Wednesday, February 22, 2017
I’ve been blessed with a commission, doing five or so paintings for an upcoming book by Alan Poole, one of the world’s foremost authorities on ospreys. You may remember him, last seen cooking local bay scallops for me and Erin in his lovely coastal Massachusetts home. I’ve worked with Alan for a decade starting in 1991, in his former capacity as Editor of The Birds of North America: Life Histories for the 21st Century. I got to draw North American birds doing things that were hard to depict in photographs. Drawing birds for ornithologists was a blast, and made for a nice steady trickle of income in a freelancer’s life. I drew a lot of nest scenes, good training for doing the paintings for Baby Birds.
Alan wanted me to paint some scenes that couldn’t really be depicted well in photographs. Oh boy. Perfect assignment for me! We batted about ideas for illustrations and came up with a short list. The first one I tackled was ambitious, but I hadn’t done a painting in several months and I was jonesing for a watercolor adventure.
Ospreys from Great Britain and elsewhere often spend their winters on Africa’s west coast. One area, Lompoul Sur Mer in Senegal, hosts good numbers of ospreys, who share the beaches with lots of people. We’ve found this out through satellite tracking of little solar-powered packs on a harness between the bird’s powerful shoulders. Alan and I decided we didn’t need to depict an antenna sticking off the bird, but that’s how we know they go to this part of Africa.
At Lompoul Sur Mer, the packed sand near the tideline serves as a handy road for vendors traveling to and from farmer’s markets. I was delighted at the prospect of painting an osprey with an ocean backdrop, populated with colorful vegetable carts, people and horses. Here, the Google image search stood me in good stead, and I found lots of drool-worthy images to mix, match and combine in a composition that would evoke the place. Though I’ve never been to Africa’s west coast, I have dipped my toes in the Indian Ocean off South Africa, and I was eager to paint this scene.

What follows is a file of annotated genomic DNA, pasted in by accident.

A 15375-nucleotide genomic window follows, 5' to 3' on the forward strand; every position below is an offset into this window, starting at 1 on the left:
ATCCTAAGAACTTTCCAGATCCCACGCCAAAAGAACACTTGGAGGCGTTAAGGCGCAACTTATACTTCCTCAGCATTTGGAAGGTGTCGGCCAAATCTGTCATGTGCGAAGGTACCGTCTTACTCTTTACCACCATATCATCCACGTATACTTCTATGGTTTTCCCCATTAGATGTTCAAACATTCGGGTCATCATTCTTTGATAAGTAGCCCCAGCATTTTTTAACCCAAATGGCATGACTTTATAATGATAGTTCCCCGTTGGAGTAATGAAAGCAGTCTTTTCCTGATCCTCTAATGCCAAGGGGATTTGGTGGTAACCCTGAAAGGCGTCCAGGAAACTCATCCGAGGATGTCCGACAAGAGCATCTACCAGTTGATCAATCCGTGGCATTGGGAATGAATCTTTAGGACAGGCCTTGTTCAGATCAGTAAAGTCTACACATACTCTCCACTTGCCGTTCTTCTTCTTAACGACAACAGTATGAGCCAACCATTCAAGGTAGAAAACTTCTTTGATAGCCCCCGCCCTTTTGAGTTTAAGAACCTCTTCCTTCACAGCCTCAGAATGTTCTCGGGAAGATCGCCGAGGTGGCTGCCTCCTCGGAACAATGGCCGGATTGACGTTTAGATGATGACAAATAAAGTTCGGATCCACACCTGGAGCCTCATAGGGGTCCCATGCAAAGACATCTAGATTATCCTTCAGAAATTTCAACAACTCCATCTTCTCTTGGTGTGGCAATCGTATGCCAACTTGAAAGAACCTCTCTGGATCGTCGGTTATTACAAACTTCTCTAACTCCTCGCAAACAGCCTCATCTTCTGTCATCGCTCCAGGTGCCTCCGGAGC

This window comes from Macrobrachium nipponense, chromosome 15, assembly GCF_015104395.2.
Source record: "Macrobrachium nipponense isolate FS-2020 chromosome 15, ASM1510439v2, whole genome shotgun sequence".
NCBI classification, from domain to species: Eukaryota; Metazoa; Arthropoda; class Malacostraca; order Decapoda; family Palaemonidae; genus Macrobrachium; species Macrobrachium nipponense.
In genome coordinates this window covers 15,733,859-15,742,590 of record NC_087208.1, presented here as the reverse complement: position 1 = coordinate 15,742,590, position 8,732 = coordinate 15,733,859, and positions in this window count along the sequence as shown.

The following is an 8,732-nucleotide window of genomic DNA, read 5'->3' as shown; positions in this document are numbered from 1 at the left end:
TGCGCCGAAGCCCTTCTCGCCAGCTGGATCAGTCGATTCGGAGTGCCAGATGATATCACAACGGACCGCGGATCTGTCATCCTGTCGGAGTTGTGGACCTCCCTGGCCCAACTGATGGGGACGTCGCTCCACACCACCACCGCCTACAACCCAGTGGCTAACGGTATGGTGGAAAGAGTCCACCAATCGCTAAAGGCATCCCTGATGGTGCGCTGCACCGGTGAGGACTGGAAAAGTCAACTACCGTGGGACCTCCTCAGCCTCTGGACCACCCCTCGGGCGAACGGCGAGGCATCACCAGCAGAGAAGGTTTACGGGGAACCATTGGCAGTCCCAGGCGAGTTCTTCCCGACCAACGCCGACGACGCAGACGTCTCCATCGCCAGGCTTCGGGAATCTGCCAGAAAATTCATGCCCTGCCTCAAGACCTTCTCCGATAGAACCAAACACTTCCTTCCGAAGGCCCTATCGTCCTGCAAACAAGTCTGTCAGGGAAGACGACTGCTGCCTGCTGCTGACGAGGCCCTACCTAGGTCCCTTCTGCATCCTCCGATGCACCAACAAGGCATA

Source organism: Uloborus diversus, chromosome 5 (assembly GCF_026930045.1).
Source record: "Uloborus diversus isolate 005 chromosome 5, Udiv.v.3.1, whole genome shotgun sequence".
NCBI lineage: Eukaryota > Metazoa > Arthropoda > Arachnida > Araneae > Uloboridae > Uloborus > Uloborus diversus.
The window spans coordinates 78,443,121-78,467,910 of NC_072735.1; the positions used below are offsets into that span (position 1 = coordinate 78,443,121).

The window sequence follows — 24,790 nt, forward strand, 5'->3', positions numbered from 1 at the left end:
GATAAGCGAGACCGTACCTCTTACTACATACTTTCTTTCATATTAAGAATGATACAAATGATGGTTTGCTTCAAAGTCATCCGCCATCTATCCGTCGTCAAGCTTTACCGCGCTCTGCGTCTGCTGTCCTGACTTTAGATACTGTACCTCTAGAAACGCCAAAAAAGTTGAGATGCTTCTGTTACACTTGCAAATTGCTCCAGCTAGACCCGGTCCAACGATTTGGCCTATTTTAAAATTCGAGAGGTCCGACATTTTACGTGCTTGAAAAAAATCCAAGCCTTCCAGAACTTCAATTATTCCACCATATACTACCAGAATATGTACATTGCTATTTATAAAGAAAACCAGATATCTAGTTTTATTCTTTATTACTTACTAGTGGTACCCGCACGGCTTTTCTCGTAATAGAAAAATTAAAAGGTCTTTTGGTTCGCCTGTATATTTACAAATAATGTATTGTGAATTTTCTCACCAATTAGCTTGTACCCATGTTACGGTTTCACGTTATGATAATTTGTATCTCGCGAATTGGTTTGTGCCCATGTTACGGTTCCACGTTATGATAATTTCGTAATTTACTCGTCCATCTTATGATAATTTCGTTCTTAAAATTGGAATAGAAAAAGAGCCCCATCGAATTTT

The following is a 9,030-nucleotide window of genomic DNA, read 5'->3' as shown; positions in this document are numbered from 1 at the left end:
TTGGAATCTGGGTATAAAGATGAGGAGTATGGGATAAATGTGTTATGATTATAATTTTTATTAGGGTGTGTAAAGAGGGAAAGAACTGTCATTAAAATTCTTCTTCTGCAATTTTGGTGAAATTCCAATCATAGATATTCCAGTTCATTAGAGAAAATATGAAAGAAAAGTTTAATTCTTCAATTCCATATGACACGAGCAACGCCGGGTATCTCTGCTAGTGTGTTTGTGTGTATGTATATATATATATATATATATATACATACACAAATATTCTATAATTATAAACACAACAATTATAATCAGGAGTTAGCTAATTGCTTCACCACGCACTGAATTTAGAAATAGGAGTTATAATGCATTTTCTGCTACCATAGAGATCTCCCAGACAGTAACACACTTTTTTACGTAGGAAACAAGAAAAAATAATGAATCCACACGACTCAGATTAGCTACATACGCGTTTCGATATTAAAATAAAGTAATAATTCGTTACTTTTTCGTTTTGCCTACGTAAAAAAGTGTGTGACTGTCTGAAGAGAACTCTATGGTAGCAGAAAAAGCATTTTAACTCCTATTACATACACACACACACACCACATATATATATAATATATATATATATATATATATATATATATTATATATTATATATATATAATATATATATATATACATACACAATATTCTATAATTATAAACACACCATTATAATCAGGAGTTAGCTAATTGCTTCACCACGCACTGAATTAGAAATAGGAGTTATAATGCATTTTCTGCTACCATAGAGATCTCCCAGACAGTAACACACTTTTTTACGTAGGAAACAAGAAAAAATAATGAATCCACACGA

Masking. Any complex watercolor of mine is going to involve masking fluid and film. So I may paint freely and quickly, I spend a lot of time masking off areas I don’t want to get covered with color. This would include the bird, wave crests, horses, carts, people and garbage. Like it or not, the photos I found from Lompoul Sur Mer had a lot of garbage in them. I’d try to find a way to work it into the composition without its being too distracting or ugly. It's part of the story, too.
Three ways to mask: Kraft paper covers my ocean and sky; masking film covers the horse and cart; and masking fluid protects the garbage. Now I’m spatter-painting with a toothbrush, as well as flinging paint off a watercolor round brush. I’ve laid down a basic background wash for the dunes and main beach flat, and I’m throwing paint into it as it dries. Obviously, the paint thrown on wet areas is going to feather out and spread, and paint thrown on drier areas will stay put as droplets. If I make a spatter I don’t like, it’s no problem to suck it back up with a damp brush. Lots of fun, and no worries or pressure in this kind of work.
This always happens when I’m painting skies and water. I get carried away and forget to take progress shots. More to the point, I simply can’t stop long enough to shoot a photo—it’s the fast, wet work in watercolor that makes it so special. I've gone ahead and put in the ocean and the sky, too--the work of less than an hour.
When I get the ocean and sky wash laid in, you can see just how much masking I’ve done to prepare this painting.
Speaking of working fast, there are wonderful things that happen when a brush drags once across damp and drying paper.
These marks are called “scumbling” and they’re among the things that make watercolor my favorite medium. Just like that, the brush drags across the rough tops, the teeth of the paper’s surface, and you have sparkles dancing over the water where the sun is glancing in the distance. Or you have little mackerel clouds. Boom. And all you did was lighten up on the pressure as you quickly dragged the brush across.
These are the elements—the little “mistakes” and omissions of paint—that caused early critics of Winslow Homer’s work to label it “primitive” or “savage.” Nothing of the sort. They just didn’t know how to appreciate watercolor.
Next up: Finishing the painting: tricks, tips, and techniques.